Heading out to the great outdoors and spending your nights around a campfire with pals before retiring to your tent to sleep under the stars is a life-affirming experience. If you’ve never been camping before, you may have thoughts of endless mosquito bites, critters finding their way into your tent and maybe even flashbacks to the Blair Witch movie. Don’t worry, it’s not that bad. As with any trip away from home, you just need to make sure that you’re prepared. Take a look at these top tips that will make your first time camping experience a positive one.
Practice With Your Kit
If you have never put up a tent before, make sure you have a good few practices in your back garden. There’s nothing worse than being overconfident and assuming that the poles, pegs, and canvas are all highly intuitive only to find out when you set up camp that it takes you five hours to pitch your humble abode for the weekend. Whip out the instructions and follow them to the letter. Go slow the first time and see if you can get through the construction of your tent without error. Then take it down and put it up again. Hopefully, the more times your canvas goes up and down, the less reliant you’ll be on the instructions and the more confident you’ll become.
Be Prepared For Any Situation
Even if you’re heading to a little patch of scenic woodland with friends rather than venturing on a trek across the Rockies, it still pays to kit yourself up with some free survival gear. Making use of a flashlight, sharp knife, map, food, water, waterproofs and compass as a bare minimum will ensure that you can encounter any eventuality with ease. If you get lost (and many people do) it’s ok to whip out your smartphone and fire up the GPS. There’s no shame on relying on technology to get you out of a pickle. If you don’t have a cell phone or your battery has died, you must have your trusty paper map and compass as back up. Ensure that you learn how to use these tools prior to hot-footing it into the woods otherwise they become obsolete.
If you’re heading to a well-maintained campsite rather than somewhere off the beaten track, make sure that you consider your fellow campers around you. Sound travels far when there aren’t any walls so don’t be the sort of camper that plays their music at ungodly hours and rustles chip bags when they get the midnight munchies. There will be campsite rules wherever you go, and it’s vital that you stick to them.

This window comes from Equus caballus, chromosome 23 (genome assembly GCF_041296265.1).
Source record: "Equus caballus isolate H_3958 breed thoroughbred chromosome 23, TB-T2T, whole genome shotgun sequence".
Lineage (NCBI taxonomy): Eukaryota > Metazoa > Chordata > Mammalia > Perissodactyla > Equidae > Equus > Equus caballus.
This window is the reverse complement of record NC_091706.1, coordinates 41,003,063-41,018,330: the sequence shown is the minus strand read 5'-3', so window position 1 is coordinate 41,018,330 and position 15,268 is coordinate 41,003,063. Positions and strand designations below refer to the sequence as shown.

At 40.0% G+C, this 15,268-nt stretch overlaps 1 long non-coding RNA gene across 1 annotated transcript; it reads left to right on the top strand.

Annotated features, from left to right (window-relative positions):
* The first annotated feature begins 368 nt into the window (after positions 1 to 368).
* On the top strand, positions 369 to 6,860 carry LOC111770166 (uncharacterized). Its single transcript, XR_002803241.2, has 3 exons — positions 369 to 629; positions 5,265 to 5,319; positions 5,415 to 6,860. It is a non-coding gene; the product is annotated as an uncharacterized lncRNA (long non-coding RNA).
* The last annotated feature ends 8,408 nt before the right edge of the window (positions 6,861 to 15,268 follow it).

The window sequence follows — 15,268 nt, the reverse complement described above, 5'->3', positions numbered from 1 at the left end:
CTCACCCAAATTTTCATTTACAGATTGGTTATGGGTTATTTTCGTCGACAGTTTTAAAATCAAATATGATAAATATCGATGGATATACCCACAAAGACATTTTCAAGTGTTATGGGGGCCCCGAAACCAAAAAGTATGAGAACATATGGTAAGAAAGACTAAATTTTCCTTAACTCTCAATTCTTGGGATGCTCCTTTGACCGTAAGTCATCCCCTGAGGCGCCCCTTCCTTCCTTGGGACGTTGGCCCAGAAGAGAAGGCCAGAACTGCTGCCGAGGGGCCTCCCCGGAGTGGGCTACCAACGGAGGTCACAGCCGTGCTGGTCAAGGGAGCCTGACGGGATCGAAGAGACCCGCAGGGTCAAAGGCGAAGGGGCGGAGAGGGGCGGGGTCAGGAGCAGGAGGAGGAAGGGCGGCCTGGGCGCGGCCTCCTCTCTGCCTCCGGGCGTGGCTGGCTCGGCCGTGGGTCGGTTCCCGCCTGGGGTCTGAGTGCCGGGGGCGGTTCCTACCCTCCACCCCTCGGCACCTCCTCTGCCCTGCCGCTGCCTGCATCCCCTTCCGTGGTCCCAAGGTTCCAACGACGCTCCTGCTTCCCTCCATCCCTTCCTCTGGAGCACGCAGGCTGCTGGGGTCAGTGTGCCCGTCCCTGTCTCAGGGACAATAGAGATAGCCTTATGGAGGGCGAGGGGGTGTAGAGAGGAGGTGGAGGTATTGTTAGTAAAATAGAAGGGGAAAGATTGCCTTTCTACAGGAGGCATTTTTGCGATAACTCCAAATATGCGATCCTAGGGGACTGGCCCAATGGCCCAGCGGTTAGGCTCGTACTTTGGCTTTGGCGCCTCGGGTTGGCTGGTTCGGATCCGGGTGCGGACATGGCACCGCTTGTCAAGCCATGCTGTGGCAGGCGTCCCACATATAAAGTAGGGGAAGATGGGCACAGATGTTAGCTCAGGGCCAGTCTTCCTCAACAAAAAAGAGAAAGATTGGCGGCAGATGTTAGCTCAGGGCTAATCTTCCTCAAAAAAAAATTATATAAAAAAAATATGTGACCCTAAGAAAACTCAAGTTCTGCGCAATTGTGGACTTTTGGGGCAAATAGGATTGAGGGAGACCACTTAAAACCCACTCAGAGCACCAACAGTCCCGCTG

It’s important that you keep checking the weather schedules. While a trip to the forest with your mates in the snowy season sounds idyllic, you need to be sensible. It’ll be cold, communications could go down, and you could get caught in a severe blizzard. It may pay to wait for the rubbish weather to pass before heading off on your first camping adventure.
Whether you venture out in the winter or the summer, it’s vital that you have adequate clothing. For winter camping, you should invest in a good set of thermals. That inner insulating layer can make all the difference between you spending a weekend building snowmen and making snow angels or shivering for 48 hours huddled around the campfire or inside your tent. In the summer it’s a good idea to refrain from shorts and opt for longer linen style trousers with a spray of insect repellant instead. This wards off the Lyme disease-carrying ticks and mosquitos leaving you bite free.
Food And Water
It goes without saying that you need to take plenty of food and water to ensure you’re adequately hydrated and fuelled for your jaunt. Should the worst happen and you become separated from your campmates after going on a hiking adventure, you’ll need water. It doesn’t take long in the midday sun to become dehydrated, disoriented and even lose consciousness. Be a smart camper, don’t venture off alone and always carry a bottle of H2O.
If you’re a fan of breathing in clean, fresh air and feel revitalized at the mere thought of spending some time in the great outdoors, then you will adore the freedom that camping can give you. By following these tips and keeping your wits about you, you will soon become an old hand at the art of camping.